PG&E’s Christmas Rip Off Time To Nationalize Energy Corporations!: News Item: PG&E customers get bill for gas rebuild: San Bruno Blast Regulators say customers to pay 65%, no profit cut by Jaxon Van Derbeke
Pacific Gas and Electric Co. customers will pay nearly two-thirds of the $1.8 billion it will cost to upgrade the company’s natural-gas pipelines, which were exposed as potentially unsafe by the 2010 explosion in San Bruno, the California Public Utilities Commission decided Thursday. Read More
Today’s San Francisco Chronicle: PG&E gets a nice gift from PUC
The California Public Utilities Commission just handed Pacific Gas and Electric Co. an awfully nice present for Christmas. Following the 2010 San Bruno pipeline explosion that killed eight people, PG&E has to upgrade its natural-gas pipelines, at a cost of more than $1 billion.
Shockingly, the electric company wanted its customers to pay for 84 percent of that cost, even though an administrative law judge has said that PG&E mismanagement had allowed the pipelines to deteriorate.
The commission decided that customers shouldn’t pay for all of the cost – just 65 percent of it. PG&E’s residential customers will pay, on average, an extra 88 cents per month next year and $1.36 more in 2014. That’s on top of whatever rate increases the commission may approve for PG&E in the years to come.
In October, state administrative law judge Maribeth Bushey suggested that customers should have to pay for a substantial percentage of the cost of repairs – but she also said that the PUC should cut PG&E’s legally guaranteed rate of return – for which it bills its customers – for safety spending for the next five years. She cited PG&E’s “long-standing avoidance of sound, safety engineering-based decision-making in favor of financially motivated nominal regulatory compliance.” Bushey’s plan wasn’t ideal — PG&E should have to pay for the full cost of replacing the gas lines it’s neglected for decades – but at least it was a fair division that included a necessary penalty for PG&E’s neglect.
The ever-deferential PUC decided that PG&E didn’t need that punishment. So PG&E will be allowed to demand most of the repair money from customers, and it won’t see any drop in profits as a result of the need to clean up the mess from years of negligence.
San Bruno officials are rightly furious. Even though the exact pipe that exploded in San Bruno won’t be included in the customer payment settlement, leaders of the city devastated by the disaster consider it an insult that customers have to pay for PG&E’s systemic neglect. The rest of us should, too.
Pacific Gas and Electric Co. customers will pay nearly two-thirds of the $1.8 billion it will cost to upgrade the company’s natural-gas pipelines, which were exposed as potentially unsafe by the 2010 explosion in San Bruno, the California Public Utilities Commission decided Thursday. …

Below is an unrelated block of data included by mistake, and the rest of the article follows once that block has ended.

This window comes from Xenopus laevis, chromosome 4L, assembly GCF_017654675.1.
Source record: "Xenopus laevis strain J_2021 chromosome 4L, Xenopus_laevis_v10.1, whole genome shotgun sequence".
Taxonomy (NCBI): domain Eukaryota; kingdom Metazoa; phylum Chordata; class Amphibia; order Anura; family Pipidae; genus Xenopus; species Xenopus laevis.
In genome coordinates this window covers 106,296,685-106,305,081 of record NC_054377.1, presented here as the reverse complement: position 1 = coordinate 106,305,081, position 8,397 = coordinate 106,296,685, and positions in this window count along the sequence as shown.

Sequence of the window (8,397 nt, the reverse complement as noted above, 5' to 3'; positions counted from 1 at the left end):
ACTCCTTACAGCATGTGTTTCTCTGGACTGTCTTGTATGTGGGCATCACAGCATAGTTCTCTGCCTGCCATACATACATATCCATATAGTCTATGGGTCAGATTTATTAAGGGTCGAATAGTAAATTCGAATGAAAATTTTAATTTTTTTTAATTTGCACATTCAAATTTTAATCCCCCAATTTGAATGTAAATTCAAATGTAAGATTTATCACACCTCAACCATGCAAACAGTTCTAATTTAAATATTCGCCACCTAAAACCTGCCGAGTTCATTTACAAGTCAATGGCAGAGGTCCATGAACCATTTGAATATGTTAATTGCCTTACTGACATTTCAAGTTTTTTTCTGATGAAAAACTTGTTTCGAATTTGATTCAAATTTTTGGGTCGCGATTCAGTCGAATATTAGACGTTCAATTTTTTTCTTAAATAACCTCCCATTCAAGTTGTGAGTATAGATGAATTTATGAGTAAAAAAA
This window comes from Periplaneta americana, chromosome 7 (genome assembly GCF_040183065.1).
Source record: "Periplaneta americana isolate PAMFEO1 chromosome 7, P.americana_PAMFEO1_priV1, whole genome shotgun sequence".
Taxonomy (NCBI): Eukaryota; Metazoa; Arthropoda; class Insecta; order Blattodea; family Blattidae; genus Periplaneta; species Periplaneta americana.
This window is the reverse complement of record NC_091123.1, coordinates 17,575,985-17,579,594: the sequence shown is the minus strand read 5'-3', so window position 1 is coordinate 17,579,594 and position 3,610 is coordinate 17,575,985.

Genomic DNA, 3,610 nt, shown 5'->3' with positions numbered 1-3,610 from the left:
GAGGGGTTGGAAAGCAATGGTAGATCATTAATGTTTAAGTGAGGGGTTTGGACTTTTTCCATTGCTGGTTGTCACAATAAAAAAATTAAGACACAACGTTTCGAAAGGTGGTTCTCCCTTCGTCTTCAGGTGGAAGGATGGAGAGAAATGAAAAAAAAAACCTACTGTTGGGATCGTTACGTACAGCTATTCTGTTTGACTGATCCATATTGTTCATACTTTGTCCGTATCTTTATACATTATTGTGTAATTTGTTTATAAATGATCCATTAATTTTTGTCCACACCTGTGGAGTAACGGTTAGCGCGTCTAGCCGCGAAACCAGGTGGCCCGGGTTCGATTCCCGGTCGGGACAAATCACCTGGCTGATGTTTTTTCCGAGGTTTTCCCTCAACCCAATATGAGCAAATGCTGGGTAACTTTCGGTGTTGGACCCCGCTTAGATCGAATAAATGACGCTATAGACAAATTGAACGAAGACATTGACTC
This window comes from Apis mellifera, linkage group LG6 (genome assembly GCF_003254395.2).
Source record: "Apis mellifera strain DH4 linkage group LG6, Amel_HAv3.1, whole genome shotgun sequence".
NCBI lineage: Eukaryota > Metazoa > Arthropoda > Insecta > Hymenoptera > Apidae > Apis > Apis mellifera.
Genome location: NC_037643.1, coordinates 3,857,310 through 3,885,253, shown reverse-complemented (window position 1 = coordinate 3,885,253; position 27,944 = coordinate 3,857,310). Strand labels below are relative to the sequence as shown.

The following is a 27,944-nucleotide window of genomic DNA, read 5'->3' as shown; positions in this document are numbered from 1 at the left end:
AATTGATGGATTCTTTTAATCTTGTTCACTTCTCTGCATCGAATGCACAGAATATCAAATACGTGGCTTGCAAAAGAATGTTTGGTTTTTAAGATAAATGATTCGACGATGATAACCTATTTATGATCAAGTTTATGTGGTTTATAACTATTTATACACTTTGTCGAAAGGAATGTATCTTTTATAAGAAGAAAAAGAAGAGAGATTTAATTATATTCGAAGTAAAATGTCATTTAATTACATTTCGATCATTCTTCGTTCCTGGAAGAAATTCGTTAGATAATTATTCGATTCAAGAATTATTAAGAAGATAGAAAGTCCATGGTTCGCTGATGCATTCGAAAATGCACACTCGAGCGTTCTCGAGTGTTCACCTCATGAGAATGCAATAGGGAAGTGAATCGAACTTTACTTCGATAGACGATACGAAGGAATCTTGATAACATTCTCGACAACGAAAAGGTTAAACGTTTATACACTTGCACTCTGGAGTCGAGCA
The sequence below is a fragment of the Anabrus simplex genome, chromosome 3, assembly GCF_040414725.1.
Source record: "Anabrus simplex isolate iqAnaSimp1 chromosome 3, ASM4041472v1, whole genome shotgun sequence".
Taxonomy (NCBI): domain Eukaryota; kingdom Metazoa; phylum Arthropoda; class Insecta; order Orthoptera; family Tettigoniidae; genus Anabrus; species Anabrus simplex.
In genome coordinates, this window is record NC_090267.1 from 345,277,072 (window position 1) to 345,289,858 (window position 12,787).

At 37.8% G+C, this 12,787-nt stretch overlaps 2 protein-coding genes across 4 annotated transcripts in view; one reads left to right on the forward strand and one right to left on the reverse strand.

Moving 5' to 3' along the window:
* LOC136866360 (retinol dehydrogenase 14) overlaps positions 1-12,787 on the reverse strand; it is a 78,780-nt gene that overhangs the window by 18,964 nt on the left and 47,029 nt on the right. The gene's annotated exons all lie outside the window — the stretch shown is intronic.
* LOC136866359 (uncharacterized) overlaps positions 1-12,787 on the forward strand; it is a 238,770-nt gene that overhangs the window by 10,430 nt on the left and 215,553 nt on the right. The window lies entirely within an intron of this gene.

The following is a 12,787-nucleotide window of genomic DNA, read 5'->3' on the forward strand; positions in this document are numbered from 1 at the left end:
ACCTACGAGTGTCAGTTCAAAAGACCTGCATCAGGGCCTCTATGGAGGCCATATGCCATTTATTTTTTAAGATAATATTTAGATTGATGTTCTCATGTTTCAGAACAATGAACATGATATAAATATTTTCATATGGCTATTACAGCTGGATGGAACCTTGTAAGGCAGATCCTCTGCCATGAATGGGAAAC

Gary G Willaim Turn, consumer rights advocates and utilities “watchdog” with over 30 years of service challenging California’s powerful utility and telephone companies, released a distressing report on PG&E. According to Turn:
…workpapers submitted to the California Public Utilities Commission (CPUC) by PG&E in 2007 indicating that the cost of repairs for a section of natural gas pipeline within miles of the San Bruno explosion were included in rates as of 2009, although the work has not yet been done. The section of pipe in South San Francisco had been identified as high risk. PG&E’s failure to complete the fix highlights growing concern about whether a pattern of deferred maintenance is putting customers at risk.
Turn: Executive Director Mark Toney: Why did PG&E collect the “cost of repairs” from consumers through rates but never begin the work of replacing or upgrading natural gas pipeline located within miles of the San Bruno explosion that was identified as high risk? According to Mark Toney:
- “PG&E claimed it needed money to repair this high risk pipeline, with an estimated cost of $5 million”
- “PG&E failed to spend the money to get the job done.”
- “In the same year the company spent nearly $5 million customer dollars on bonuses for 6 of its most highly paid executives alone.”
Mr. Toney summed up the situation, if not sarcastically, stating “The company’s (PG&E) priorities appear to be skewed.”
High Priority Repairs
PG&E’s Risk Management program, according to Turn, had rated the repairs of miles 42.13-43.55 on pipeline L132 as a high priority and were scheduled for replacement in 2009 in workpapers submitted in 2007. Yet for unexplained reasons the work was never done.
A repeat request for repairs was made in 2009 with a new completion date scheduled for 2013,” even though ratepayers had already started paying for the project.”
Deferred Maintenance Putting Customers At Risk?
It seems that there is a tangible risk associated with deferred maintenance practices. Executive Direct Toney:
“There’s no excuse for deferring maintenance of potentially compromised pipelines that run under customers’ homes, businesses and schools especially when millions are being spent on executive bonuses. The tragic explosion in San Bruno must never again be repeated. PG&E is responsible for maintaining the gas lines, and has been given more than enough money to do so.”
TURN is asking today for “assurances that any deferred maintenance on high-risk gas lines will be rescheduled immediately, and that the CPUC forbid PG&E from delaying any such repairs in the future.”